Earl Ofari Hutchinson
On Sunday August 18, a small group of Black activists and religious leaders stood in front of a local Los Angeles church. They issued a challenge to Black ministers in Los Angeles. The challenge was to break their silence on the crisis problems that sledgehammer thousands of their congregation. Legions of those who sit in the pews and benches of the countless Black churches in the city either themselves or have family members or close acquaintances who are homeless, unemployed, face eviction, have no or inadequate health care, have been stopped, harassed and profiled by police on the streets, have been incarcerated, or are on parole or probation. Worse, many have had a family member or friend slain by police.
The police killings of Blacks was underscored by a report the very week the groups made their call. Despite the mass protests after the police slaying of Michael Brown five years ago in Ferguson, Missouri, the report found that the police killing of Blacks has continued unabated. Those gunned down have been mostly, poor, young unarmed Black males. The stone silence of many local Black ministers on this crisis issue was painfully glaring in the slaying of Ryan Twyman, who was unarmed, by L.A. County Sheriff’s deputies in July.
Afterwards, the Sheriff’s Department issued a statement of condolence on the killing. Yet, not one local Black minister did as much. Such an expression of regret by a local Black minister would have sent a powerful message that at least one church leader cared about the loss of this Black life. This could have served to spur other Black ministers to do the same.
The brutal reality is that the Blacks who sit in these churches and suffer many of the towering racial and economic ills that plague Black communities weekly fill up church baskets with their hard-earned dollars. In some cases, those dollars provide comfortable, even opulent lifestyles, for some of these ministers. Some of whom live far removed from the daily struggles of many of their congregants.
Their congregants are still big in number. While much has been made and written about the supposed turn off of religion and from the church by many Blacks, the Black church is still far and away the institution of record in Black communities. The U.S. Religious Landscape Survey by the Pew Research Center’s Forum on Religion & Public Life, Black Americans, a decade ago, found that Blacks “are markedly more religious on a variety of measures than the U.S. population as a whole.” By a big margin Blacks said that religion is “very important in their life”. The Pew Survey also found that Blacks spent far more time in church than any other group.
The Black minister is seen as a combination leader, advisor and confidant. His word is both gospel and law for many Blacks. This imposes a special leadership duty and obligation on ministers. Many have badly shirked that duty.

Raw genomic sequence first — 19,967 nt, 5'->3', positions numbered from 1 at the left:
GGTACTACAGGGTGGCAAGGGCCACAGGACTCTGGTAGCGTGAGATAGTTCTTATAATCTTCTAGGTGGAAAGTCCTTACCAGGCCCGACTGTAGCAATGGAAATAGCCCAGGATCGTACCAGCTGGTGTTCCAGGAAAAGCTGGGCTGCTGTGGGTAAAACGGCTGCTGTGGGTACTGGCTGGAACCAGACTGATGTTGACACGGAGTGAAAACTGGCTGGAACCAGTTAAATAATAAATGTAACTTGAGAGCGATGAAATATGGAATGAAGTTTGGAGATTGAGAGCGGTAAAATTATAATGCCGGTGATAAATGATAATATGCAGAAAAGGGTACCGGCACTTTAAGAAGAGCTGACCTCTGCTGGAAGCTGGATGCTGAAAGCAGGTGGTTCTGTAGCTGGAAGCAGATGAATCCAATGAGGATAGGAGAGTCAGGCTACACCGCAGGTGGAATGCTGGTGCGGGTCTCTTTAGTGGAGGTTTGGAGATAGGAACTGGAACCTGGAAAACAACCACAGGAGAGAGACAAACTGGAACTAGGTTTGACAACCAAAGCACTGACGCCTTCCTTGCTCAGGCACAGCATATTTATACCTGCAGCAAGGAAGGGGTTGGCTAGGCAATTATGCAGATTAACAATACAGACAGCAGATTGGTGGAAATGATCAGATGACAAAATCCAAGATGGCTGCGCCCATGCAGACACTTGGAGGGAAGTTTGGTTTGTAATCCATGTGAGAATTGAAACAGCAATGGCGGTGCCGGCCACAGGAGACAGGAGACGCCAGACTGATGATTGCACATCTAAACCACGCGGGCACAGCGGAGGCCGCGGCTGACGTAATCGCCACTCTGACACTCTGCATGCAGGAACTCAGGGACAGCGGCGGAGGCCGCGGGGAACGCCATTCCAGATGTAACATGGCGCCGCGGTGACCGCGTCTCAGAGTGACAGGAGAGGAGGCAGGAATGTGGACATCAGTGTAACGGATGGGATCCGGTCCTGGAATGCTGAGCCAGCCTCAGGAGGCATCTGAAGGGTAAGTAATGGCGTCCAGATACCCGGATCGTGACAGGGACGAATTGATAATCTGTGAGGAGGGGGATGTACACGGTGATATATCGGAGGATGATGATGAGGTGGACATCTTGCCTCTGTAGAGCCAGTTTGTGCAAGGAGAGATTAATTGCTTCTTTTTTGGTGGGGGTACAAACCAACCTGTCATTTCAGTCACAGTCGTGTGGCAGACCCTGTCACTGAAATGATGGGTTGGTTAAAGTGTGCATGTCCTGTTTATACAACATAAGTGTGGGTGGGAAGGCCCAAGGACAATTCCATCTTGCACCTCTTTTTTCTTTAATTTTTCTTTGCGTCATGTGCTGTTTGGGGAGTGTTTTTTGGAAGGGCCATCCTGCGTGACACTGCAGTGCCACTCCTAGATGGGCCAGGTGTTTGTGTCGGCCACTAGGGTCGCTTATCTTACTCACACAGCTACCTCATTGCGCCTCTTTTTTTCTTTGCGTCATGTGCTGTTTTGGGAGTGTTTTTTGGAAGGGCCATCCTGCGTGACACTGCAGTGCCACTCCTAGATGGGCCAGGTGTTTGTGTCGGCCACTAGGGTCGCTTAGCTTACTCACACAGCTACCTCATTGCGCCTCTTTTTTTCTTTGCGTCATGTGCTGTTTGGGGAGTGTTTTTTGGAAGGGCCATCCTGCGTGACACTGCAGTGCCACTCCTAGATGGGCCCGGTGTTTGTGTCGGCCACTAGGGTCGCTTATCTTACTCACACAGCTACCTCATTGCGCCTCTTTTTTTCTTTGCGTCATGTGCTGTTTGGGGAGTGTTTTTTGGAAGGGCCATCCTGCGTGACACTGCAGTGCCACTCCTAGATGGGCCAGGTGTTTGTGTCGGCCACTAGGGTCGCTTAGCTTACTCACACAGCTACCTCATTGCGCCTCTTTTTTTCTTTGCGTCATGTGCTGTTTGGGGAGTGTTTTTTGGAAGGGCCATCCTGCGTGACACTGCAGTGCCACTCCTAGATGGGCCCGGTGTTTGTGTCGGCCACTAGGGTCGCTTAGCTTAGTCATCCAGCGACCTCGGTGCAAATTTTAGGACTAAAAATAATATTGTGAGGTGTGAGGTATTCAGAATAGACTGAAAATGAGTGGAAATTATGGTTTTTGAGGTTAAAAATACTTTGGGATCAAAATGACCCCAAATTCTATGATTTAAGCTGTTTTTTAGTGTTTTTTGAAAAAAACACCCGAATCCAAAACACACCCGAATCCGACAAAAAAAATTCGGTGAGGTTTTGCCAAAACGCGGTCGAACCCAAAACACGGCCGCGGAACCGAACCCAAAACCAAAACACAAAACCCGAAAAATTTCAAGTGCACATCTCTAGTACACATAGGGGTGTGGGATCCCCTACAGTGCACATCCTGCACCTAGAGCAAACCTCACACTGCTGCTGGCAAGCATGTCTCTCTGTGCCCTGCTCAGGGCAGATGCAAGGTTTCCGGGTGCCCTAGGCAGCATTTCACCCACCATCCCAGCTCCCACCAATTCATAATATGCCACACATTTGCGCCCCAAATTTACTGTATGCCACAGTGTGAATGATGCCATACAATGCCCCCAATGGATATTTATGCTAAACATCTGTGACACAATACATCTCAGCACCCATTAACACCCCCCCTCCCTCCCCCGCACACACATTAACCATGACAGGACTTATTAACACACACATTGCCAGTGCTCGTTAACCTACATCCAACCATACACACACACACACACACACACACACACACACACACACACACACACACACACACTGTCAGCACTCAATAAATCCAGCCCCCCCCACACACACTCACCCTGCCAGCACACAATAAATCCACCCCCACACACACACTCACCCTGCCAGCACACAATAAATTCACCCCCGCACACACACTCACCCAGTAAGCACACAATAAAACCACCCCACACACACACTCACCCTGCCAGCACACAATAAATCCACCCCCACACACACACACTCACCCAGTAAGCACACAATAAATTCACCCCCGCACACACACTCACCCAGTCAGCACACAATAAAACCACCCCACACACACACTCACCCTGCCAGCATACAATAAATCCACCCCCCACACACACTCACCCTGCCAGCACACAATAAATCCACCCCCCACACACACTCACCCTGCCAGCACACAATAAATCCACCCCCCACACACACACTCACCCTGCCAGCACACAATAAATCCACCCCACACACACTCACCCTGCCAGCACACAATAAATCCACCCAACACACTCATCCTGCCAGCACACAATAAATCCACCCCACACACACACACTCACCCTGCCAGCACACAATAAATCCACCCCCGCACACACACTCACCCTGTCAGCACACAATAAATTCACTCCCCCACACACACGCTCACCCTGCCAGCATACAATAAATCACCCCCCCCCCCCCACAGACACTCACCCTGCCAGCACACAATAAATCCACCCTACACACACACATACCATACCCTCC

Some play it safe with the belief that their role is solely to save souls and provide personal spiritual comfort. Some fear that taking any kind of stand on a social issue will jeopardize their collection plate. Still others fear offending those within and without their congregation by being perceived as “too political.”
The irony is that there is no such reluctance to engage in political and social issues on the part of many white evangelical ministers. They have been unabashed in backing the GOP and that includes Trump. They have not retreated behind Biblical teachings and have mobilized, energized their congregation to make calls, write letters, send emails, and march and rally on issues from opposition to abortion and gay marriage as well as a litany of other local issues.
There was a time when many Black ministers opened their churches wide for organizing civil rights, voting rights, anti-police abuse and anti-poverty campaigns. They prodded their congregants to become engaged and involved in social justice movements. Black churches were the target of threats and physical attacks that included dynamiting and fire bombings. The attacks were perverse recognition of the power of Black churches to stir large numbers of African-Americans to combat racial and economic injustice.
But even then, there were many ministers through fear, intimidation, or a narrow take on what the minister’s role should be, took no part in these actions. This inaction and terrible, self-serving read of the mandate of religion, deeply pained Dr. Martin Luther King Jr. In his famed letter from a Birmingham Jail, in April 1963, he took these churchmen, white and Black, head on when he railed against what he called” the laxity of the church.” He leveled this indictment of the silent ministers, “I have heard many ministers say: “Those are social issues, with which the gospel has no real concern.” And I have watched many churches commit themselves to a completely other worldly religion which makes a strange, un-Biblical distinction between body and soul, between the sacred and the secular.”
King’s admonition to ministers to speak out against social injustice and be a true comforter to God’s flock is as compelling in the Trump era as it was then. It’s time for L.A.’s Black ministers to break their silence.
Earl Ofari Hutchinson is an author and political analyst. He is the author of Who Can Beat Trump?: America’s Choice 2020https://www.amazon.com/dp/B07KVM86C6 He is a weekly co-host of the Al Sharpton Show on Radio One. He is the host of the weekly Hutchinson Report on KPFK 90.7 FM Los Angeles and the Pacifica Network.